Strymonas river belongs to the Balkan Peninsula and is 360 km long, of which 242 km are on Bulgarian territory and 118 km on Greek territory. In Bulgarian, the river is called Strumia, while during the Turkish occupation it was known as Kara-Sou. In Greek territory, the river flows solely in the territory of the prefecture of Serres and together with Aggitis river, which is its main Greek tributary, belong to the hydrographic basin of eastern Macedonia. It originates from Mount Vitaza, southwest of Sofia, Bulgaria, at an 2.2 km altitude. It flows south, initially very rapidly through ravines, then forms a fertile valley next to the Rila mountain range, while further south it creates a passage in the Pirin mountain range. Shortly before entering Greek territory, it merges with one of the most important tributaries, the Strumitsa, which originates from Mount Plakovitsa in the southeastern tip of Yugoslavia.
It enters Greece west of the village of Promachonas, through the narrows of Koula or Roupel, which the river itself has created between the mountain ranges of Kerkini (Beles) and Orvilos (Agistro). At this point, due to the abrupt change in the inclination of the land, the river loses its rapidity and divides into two main branches. The western branch flows into Lake Kerkini. It then flows southeast until it merges with the eastern longest branch. There, the river forms a single bed near the village of Lithotopos. From this point and for 50 kilometers till it merges with Aggitis river, the bed of the Strymonas river is artificial, with embankments and irrigation canals. This artificial bed was deemed necessary, because the shallow natural bed has been the cause of extensive floods in the past. The irrigation canals remove the excess volume of water and at the same time fertilize the plain. Strymonas river merges with Agitis river, which originates from the southern slopes of Mount Falakro, 5 kilometers before its (Aggitis) mouth. In this place there was the now dried Lake of Achinos. Finally, the Strymonas river passes between the Kerdyllio and Pangaeo mountains and flows into the Strymonikos gulf, east of the New Kerdyllia village, forming a small delta. The limited extent of the delta is due to the waves and the along-shore diffusion of the material carried by the river. In the past, its estuary used to be easterner than it is today.
The main Greek tributaries of the Strymonas river are the Butkovas which flows into the small valley of Poroia, the Exavis which originates from Kerdyllio, the Krusovitis which originates from the Orvilos and the Xropotamos that originates from Mavrovouni. The total catchment area of the Strymonas river has an area of 16,550 square kilometers, of which only 6,027 are in Greek territory. The river is rich in debris that continuously end up into the plain of Serres and Lake Kerkini. It is estimated that at least 4,000,000 cubic meters of debris are transported annually by an average annual runoff of 3.4 billion cubic meters of water. Its width exceeds 250 meters, while its depth reaches 3 meters.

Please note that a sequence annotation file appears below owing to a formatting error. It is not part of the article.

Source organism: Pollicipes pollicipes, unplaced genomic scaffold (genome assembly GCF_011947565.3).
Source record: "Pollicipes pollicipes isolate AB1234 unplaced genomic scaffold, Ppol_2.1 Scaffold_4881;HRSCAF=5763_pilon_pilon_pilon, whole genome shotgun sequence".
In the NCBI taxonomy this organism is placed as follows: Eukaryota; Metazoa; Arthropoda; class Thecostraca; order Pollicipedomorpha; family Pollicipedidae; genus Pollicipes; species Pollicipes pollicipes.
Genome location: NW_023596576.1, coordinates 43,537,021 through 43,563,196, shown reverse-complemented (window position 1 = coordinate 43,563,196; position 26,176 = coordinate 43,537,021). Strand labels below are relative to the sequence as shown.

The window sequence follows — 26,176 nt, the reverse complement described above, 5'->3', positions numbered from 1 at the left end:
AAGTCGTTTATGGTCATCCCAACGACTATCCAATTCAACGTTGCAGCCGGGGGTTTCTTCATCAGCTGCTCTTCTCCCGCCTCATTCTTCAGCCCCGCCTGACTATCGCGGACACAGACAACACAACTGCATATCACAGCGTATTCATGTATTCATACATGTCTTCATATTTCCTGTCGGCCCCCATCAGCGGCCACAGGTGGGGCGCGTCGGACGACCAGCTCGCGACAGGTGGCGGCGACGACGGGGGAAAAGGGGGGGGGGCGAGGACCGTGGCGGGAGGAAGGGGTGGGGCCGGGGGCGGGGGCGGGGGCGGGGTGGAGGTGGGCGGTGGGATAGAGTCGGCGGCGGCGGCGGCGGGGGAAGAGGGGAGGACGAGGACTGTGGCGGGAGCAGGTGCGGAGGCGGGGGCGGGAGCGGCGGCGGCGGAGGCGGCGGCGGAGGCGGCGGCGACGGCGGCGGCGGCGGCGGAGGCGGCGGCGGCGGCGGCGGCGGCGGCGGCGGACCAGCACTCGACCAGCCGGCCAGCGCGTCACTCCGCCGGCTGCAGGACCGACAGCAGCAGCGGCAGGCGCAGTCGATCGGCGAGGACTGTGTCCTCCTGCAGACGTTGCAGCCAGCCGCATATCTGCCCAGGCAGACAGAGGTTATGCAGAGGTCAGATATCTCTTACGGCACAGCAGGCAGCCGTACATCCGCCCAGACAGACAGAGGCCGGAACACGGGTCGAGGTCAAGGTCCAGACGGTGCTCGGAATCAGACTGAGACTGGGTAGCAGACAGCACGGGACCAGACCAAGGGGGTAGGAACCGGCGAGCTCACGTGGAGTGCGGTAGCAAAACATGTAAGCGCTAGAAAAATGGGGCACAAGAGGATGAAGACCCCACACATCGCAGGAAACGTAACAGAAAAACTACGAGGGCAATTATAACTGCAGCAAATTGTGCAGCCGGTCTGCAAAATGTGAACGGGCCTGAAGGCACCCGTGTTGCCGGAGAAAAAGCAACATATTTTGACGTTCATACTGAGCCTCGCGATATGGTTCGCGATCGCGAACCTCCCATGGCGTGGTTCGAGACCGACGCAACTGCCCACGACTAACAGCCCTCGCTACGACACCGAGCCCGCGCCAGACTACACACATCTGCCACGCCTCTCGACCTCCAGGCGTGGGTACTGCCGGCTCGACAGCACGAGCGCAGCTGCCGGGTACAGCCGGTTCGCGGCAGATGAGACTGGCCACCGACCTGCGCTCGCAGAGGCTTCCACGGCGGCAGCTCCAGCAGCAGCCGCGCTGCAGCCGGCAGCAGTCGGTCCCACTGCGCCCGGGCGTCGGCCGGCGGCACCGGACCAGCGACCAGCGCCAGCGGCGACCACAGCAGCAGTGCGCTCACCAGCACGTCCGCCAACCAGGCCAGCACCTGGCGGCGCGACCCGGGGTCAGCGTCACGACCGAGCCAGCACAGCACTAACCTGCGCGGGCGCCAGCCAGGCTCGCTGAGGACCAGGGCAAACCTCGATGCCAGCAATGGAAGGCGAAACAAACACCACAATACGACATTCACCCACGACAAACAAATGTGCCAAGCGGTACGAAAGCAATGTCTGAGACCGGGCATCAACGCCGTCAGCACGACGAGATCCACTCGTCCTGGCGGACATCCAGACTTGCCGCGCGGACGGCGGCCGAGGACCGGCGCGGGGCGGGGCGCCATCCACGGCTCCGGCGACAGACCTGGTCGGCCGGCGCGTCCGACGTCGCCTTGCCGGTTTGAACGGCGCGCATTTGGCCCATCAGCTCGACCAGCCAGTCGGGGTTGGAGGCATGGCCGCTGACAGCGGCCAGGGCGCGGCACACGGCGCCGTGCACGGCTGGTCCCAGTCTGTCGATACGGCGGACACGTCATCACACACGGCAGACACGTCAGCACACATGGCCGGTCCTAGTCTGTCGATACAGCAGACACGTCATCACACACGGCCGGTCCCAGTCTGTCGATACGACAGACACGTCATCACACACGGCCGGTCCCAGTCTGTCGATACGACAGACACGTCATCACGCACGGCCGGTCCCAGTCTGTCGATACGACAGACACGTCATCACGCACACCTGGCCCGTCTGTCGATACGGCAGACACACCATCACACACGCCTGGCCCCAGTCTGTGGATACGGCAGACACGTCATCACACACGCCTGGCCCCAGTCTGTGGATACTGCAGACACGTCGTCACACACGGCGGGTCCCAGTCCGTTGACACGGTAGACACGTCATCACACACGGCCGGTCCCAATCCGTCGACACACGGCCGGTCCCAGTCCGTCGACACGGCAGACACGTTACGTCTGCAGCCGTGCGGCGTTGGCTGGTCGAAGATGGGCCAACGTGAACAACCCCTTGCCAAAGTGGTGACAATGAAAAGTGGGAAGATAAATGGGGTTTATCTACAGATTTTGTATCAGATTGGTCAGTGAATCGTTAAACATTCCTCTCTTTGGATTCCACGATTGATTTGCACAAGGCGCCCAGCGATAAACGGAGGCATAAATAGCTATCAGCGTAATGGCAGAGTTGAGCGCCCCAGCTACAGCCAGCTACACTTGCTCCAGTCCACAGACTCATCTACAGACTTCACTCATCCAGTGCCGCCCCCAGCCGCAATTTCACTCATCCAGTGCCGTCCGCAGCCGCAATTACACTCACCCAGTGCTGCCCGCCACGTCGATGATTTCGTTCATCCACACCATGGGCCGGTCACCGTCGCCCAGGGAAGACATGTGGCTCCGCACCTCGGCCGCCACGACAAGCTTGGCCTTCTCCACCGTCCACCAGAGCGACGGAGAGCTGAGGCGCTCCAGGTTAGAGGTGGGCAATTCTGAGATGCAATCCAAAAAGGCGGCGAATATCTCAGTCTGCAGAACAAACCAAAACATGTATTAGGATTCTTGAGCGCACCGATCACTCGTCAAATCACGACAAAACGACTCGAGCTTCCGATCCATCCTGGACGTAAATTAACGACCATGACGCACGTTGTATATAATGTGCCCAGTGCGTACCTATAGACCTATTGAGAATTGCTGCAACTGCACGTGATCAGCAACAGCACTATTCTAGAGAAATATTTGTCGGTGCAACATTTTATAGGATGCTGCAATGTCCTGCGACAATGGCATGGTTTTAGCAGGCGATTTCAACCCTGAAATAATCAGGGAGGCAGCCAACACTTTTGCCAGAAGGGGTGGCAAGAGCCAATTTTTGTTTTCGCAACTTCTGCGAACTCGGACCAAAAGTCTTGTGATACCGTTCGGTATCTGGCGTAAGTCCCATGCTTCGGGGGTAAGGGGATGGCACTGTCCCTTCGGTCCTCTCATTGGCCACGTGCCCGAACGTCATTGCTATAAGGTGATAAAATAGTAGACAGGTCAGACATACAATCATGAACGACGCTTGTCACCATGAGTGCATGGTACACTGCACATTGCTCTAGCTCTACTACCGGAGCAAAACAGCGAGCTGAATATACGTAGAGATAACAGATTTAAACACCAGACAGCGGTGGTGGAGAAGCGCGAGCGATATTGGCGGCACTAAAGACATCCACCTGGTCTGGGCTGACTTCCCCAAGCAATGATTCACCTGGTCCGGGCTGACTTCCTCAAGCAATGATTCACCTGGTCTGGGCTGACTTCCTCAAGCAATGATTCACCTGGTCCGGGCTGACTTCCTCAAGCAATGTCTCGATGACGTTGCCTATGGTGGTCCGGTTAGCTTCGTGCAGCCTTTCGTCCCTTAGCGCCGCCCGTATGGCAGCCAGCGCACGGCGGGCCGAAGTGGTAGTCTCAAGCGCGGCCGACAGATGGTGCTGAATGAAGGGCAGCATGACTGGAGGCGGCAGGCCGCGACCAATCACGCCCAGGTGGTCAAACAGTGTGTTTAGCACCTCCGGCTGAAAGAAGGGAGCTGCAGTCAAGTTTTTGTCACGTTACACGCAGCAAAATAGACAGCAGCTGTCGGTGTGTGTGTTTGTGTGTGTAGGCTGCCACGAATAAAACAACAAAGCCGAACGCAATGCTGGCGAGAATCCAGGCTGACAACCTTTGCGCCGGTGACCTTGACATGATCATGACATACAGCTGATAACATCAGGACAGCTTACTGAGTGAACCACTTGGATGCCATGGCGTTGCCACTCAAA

On the Bulgarian territory there is a hydroelectric dam, while on the Greek side are several small dams for irrigation purposes but also to protect the existing bridges from water damage, but without blocking fish. The Strymonas valley is Bulgaria’s only communication channel with Greece as well as the Thessaloniki-Sofia road.
The rocks of its watershed consist of gneiss, shale and marbles. There are also igneous rocks and sedimentary minerals. Small gold reserves can be found in some areas of its bed.
On the banks of the river is a variety of aquatic vegetation, such as shrubs. There are mostly elms, willows, acacias and plane trees. Also, there are several species of fish living in it, of which carp is the most common, but also fish that are in smaller quantities such as rutilus, european perch, catfish and eels. The fauna of the river’s ecosystem is completed by a multitude of animals and birds that nest on its banks and are directly dependent on it.
The river crosses sparsely populated areas in the Bulgarian territory, while its narrow valley does not allow the extensive use of agricultural drugs and fertilizers. Thus, when it enters Greece it has zero pollution. However, the river gets slightly polluted by the use of fertilizers and industrial waste from small factories in the area of Serres,